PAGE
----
Do Not Ignore this Book

Manuscript Makeover: Revision Techniques No Fiction Writer Can Afford to IgnoreManuscript Makeover: Revision Techniques No Fiction Writer Can Afford to Ignore by Elizabeth Lyon
My rating: 5 of 5 stars

I rarely give five star ratings, but this book is just that good. It’s not necessarily life-changing or . . . maybe it is, at least for this writer.

As it’s subtitle says, the techniques outlined are techniques that shouldn’t be ignored, although they aren’t new and you’ve probably encountered them in any number of writing books or classes. But, what Lyon gives you is a compact reference for improving writing, for deepening characterization, structure, plot, etc. She also touches on copy editing and marketing, because, as we know from Dr. Johnson, none but a blockhead writes for fun.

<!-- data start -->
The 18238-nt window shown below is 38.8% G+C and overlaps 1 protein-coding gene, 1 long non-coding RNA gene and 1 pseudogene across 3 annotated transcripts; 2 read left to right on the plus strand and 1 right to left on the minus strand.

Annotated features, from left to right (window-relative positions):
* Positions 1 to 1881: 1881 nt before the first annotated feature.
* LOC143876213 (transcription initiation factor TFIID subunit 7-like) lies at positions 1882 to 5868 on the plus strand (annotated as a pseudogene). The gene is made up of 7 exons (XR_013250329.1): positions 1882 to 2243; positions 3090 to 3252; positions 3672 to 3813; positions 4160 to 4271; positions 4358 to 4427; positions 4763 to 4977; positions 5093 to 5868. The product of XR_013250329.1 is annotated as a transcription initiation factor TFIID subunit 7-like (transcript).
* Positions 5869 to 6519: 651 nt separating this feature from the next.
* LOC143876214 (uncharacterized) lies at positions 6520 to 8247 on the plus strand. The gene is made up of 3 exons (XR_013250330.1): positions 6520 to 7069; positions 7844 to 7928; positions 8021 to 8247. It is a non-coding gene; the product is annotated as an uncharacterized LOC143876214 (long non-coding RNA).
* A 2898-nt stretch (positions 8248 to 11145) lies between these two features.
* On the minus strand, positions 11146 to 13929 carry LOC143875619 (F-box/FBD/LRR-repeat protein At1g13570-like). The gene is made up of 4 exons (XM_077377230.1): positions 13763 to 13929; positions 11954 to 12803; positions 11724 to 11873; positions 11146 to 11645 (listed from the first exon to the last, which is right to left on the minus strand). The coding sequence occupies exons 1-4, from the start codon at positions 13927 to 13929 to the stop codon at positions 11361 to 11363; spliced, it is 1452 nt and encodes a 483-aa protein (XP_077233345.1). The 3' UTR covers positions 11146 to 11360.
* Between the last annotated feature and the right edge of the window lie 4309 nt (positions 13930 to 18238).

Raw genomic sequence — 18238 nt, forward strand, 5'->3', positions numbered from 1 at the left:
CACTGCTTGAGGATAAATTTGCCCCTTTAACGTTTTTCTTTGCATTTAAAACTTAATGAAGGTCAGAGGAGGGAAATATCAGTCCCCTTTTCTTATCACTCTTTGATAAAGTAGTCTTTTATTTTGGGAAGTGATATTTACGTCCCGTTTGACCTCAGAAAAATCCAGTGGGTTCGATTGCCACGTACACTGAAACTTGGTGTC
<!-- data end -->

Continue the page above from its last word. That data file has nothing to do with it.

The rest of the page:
Lyon suggests techniques such as “riff-writing” that I, at least, was unaware of. “Riff-writing” is a version of free writing directed at a particular sentence or paragraph in a finished draft of a work. It allows the writer to play, to give depth and breadth to a particular piece of writing. She also suggests common techniques such as imitating other writers to help “see” style, and to help loosen the inner editor and stave off the inner critic when drafting.

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King Rat by China Mieville

King RatKing Rat by China MiƩville
My rating: 4 of 5 stars

A clever revisionist vision of the Pied Piper story. It reminds me of John Gardner’s retelling of Beowulf through the eyes of the monster, Grendel. It makes me wonder what makes Gardner’s novel Grendel “literary” and this novel “fantasy”? I’m sure it’s a question Mieville himself would ask in his quest to abolish genre as a rigid category.

Mieville’s such a unique visionary. At the same time, this novel reads like a superhero novel that begs a sequel.

Still, it’s brilliantly done.

‘Nuff said.

Todd

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